One week ago was my last day in the only city I've called home for the last seven years. Three days ago was my last day in the USA for the next several months. My life since that Monday has been a tornado of activity that swept me up and spit me out in Tokyo with nothing but a backpack and a bunch of plane tickets.
Granted, it's a tornado of my own design, but a tornado nonetheless. And now, as I put Tokyo in the rear view mirror and approach Manila, I thought I'd share a few observations from the outset of this journey.
Hit the link below for Parts 1 and 2:
The hardest thing about leaving for a trip like this are the goodbyes, and nothing else is even a close second.
Getting rid of my apartment and almost all of my things, leaving work behind, the uneasy feeling that crept into my stomach every once in a while when I let my mind wander too far into the future... none of it compared with the goodbyes to good friends and family. As excited as I was for the road ahead, it was always bittersweet saying goodbye.
Acknowledging the reality that I wouldn't see any of them in person for the next several months was the only time I've really doubted my decision. I'm just glad that I got rid of my apartment before leaving my job. Getting cold feet would've been easy if I'd allowed myself to remain comfortable. I suspect it's stopped plenty of people before.
Life without a routine is strange and a big adjustment. This adventure is not going to be easy. It's going to challenge my resourcefulness, my ability to roll with the punches (like finding a broken backpack frame on the baggage carousel on day 1 of the trip – thanks AA!), my tolerance for uncomfortable situations, my practical decision-making skills, and plenty of other ways that I haven't been challenged in a long time.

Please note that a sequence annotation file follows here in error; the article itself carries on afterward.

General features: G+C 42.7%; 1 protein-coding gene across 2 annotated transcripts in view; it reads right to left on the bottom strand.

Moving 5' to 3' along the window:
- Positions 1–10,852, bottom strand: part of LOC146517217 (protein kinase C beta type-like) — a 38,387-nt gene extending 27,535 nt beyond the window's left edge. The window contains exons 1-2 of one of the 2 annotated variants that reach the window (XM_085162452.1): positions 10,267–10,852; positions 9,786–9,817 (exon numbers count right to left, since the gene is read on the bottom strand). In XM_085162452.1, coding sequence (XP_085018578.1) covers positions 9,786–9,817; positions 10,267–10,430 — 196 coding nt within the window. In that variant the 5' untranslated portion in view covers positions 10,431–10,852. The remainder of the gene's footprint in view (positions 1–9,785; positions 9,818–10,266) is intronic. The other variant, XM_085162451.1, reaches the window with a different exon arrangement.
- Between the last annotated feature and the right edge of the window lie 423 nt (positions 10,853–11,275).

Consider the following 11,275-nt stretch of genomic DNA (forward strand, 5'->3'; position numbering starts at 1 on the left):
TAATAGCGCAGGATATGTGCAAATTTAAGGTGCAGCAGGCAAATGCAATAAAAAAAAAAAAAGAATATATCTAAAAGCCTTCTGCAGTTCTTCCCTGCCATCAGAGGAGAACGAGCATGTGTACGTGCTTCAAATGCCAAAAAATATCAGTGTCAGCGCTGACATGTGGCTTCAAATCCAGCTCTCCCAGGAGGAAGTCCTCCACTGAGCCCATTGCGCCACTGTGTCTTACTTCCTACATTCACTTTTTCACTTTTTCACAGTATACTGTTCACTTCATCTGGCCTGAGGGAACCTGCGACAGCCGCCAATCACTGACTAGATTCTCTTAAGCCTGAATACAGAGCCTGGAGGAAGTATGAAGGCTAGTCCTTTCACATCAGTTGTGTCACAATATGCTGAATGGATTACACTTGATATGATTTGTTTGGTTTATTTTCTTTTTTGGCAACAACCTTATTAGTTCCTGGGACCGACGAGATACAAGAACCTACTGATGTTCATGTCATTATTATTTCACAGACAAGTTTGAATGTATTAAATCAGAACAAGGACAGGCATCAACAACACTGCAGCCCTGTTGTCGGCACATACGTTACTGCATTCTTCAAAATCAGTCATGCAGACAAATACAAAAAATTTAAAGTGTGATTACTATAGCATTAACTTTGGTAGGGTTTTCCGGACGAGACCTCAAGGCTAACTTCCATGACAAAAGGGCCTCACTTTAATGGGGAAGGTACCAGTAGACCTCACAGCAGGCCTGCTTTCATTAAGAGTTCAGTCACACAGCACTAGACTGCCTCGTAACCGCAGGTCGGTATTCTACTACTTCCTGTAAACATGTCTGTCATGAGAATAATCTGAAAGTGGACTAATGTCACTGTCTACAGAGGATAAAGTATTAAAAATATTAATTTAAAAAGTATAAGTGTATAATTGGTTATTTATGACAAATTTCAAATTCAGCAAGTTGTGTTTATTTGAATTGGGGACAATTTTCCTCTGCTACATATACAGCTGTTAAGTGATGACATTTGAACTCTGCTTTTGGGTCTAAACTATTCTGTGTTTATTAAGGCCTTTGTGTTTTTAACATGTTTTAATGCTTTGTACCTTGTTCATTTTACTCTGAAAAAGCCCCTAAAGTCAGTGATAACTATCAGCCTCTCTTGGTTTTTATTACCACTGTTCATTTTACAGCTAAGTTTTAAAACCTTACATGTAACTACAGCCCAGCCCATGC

My life on Wall Street was all about routine, and I found I often had a set time to do pretty mundane things, and all these pieces of routine gave me a sense of comfort, and it was easy to find a sense of security in that structure. But is that the best way to go through life ? To me, comfortable and secure sounds like a great way to retire, but spending my whole life that way ? No thanks.
The chief concern of the few who worried that I was making a big mistake was that I underestimated the satisfaction I got from working, from that structure. They warned that the grass is always greener, and that feeling like you belong where you are and that you're accomplishing something are not things to be thrown away so casually. Two weeks later and a continent away, I'm not looking back.
Now I don't know where I'll be sleeping next week, but I don't miss the routine at all. There is no substitute for newness. Your understanding of everything around you is diminished, but your perception of it is heightened. Everything is more vivid, and at the same time, more challenging. That is a trade I am happy to have made.
And to say that I've just thrown everything away isn't quite right. When I think about what's waiting for me when I return, I think of this experiment as an exercise in creative destruction. At some point, I'll return to the real world, and I'll likely re-introduce some parts of my old life into my new one.
But I'll also throw plenty of bad, pointless, or lazy habits out. I'll be armed with a fresh perspective on what living is really all about, and I'll be of the mind to incorporate those views into my new day-to-day life. The result will be a reorganized, re-imagined life and hopefully, one hell of a story.
Do I know that recruiters will look at me upon my return and see a young man who grabbed a once in a lifetime opportunity and took off on an adventure ? No, I don't. Will they see an unstable Wall Street risk-taker who can't be trusted to stay the course ? I hope not, but I don't know that for sure. But from the feedback I've gotten so far, I'm encouraged. The support, well-wishes, and general positivity has been incredible.
I hope you enjoy following my adventure even 1/10th as much as I'm going to enjoy living it. And if you do, maybe it's time you thought about a trip of your own...
Follow along at Here Is The City and lifewaitsfornoone.com and see how it all unfolds.
image: © Hideyuki Kamon